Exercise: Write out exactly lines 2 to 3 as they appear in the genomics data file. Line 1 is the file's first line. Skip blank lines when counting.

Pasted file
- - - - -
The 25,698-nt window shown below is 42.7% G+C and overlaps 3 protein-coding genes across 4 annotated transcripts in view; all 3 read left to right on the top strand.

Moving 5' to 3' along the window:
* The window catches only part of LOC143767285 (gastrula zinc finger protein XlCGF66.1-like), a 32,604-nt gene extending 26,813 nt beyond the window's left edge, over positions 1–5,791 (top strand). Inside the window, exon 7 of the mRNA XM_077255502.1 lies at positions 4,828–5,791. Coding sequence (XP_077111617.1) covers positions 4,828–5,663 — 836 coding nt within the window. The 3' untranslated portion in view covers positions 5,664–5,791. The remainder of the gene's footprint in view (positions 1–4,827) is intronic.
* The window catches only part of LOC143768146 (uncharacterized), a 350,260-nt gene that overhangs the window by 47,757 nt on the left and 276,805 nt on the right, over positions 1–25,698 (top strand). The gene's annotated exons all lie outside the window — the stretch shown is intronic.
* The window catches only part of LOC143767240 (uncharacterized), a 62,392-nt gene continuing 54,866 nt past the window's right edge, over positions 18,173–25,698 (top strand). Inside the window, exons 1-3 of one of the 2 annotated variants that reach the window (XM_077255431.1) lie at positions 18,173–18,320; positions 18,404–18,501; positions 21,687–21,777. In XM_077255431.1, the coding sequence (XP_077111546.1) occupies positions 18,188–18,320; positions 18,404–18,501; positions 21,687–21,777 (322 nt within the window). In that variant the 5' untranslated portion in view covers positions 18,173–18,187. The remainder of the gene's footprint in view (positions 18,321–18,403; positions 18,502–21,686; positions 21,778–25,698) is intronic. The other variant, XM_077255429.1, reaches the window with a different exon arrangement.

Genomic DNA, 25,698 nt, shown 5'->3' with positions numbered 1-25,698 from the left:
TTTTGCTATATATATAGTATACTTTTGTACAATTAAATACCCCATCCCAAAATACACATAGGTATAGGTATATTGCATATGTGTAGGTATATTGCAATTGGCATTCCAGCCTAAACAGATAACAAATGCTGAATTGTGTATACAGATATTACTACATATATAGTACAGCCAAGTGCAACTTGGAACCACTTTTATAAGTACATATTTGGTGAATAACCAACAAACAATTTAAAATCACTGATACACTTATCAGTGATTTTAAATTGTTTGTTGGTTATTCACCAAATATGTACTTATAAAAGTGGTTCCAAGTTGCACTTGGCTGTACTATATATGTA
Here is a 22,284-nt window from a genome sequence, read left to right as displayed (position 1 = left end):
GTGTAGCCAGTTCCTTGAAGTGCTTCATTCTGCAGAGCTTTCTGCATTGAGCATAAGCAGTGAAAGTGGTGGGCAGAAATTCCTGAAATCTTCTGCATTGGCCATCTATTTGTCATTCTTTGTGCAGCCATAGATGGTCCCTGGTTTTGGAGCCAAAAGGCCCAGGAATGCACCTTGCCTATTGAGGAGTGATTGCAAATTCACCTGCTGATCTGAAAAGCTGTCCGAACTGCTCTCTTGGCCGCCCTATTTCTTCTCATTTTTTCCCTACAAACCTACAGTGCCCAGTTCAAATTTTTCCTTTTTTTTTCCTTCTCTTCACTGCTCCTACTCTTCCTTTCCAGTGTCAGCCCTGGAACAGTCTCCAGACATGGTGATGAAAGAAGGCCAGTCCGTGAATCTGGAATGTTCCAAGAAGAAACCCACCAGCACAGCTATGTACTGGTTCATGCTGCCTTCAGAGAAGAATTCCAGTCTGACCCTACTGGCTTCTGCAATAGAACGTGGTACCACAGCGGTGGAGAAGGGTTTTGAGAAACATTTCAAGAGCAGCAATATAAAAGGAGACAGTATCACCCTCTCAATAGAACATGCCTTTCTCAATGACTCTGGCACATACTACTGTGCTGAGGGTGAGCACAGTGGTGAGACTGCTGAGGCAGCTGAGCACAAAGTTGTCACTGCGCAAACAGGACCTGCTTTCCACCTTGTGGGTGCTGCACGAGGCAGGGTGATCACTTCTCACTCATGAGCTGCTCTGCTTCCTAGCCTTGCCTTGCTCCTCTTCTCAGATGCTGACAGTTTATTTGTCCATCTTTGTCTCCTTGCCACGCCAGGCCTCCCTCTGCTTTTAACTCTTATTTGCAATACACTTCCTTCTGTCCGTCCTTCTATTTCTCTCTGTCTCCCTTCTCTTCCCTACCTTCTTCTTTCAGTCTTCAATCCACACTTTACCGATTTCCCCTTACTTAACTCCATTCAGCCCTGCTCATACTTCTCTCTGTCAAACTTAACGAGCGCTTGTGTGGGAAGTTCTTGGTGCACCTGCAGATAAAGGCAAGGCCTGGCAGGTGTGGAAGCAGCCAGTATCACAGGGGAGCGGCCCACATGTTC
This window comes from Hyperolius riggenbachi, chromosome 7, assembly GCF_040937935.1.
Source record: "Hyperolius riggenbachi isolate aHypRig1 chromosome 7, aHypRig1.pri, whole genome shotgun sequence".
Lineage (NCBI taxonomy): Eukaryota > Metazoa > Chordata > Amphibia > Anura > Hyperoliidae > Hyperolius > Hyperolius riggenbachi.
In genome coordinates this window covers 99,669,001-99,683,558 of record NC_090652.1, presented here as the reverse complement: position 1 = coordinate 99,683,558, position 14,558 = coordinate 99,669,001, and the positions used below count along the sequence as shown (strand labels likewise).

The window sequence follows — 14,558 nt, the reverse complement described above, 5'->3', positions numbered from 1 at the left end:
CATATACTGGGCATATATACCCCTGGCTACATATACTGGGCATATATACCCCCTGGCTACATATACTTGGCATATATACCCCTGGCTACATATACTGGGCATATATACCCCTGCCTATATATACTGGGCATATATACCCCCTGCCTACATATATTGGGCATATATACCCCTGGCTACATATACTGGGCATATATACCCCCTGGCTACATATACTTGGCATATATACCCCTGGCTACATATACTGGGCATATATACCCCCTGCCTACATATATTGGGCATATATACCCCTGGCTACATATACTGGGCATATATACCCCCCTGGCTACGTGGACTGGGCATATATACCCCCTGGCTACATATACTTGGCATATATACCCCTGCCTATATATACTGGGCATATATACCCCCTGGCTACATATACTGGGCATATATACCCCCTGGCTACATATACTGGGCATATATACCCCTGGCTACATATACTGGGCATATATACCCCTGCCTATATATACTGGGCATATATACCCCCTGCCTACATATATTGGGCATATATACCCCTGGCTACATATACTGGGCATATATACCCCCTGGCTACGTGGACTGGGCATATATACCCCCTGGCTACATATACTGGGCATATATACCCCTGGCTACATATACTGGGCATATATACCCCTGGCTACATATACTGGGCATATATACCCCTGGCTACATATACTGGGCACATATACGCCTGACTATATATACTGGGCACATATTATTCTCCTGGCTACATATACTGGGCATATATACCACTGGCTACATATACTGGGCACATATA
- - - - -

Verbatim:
Moving 5' to 3' along the window:
* The window catches only part of LOC143767285 (gastrula zinc finger protein XlCGF66.1-like), a 32,604-nt gene extending 26,813 nt beyond the window's left edge, over positions 1–5,791 (top strand). Inside the window, exon 7 of the mRNA XM_077255502.1 lies at positions 4,828–5,791. Coding sequence (XP_077111617.1) covers positions 4,828–5,663 — 836 coding nt within the window. The 3' untranslated portion in view covers positions 5,664–5,791. The remainder of the gene's footprint in view (positions 1–4,827) is intronic.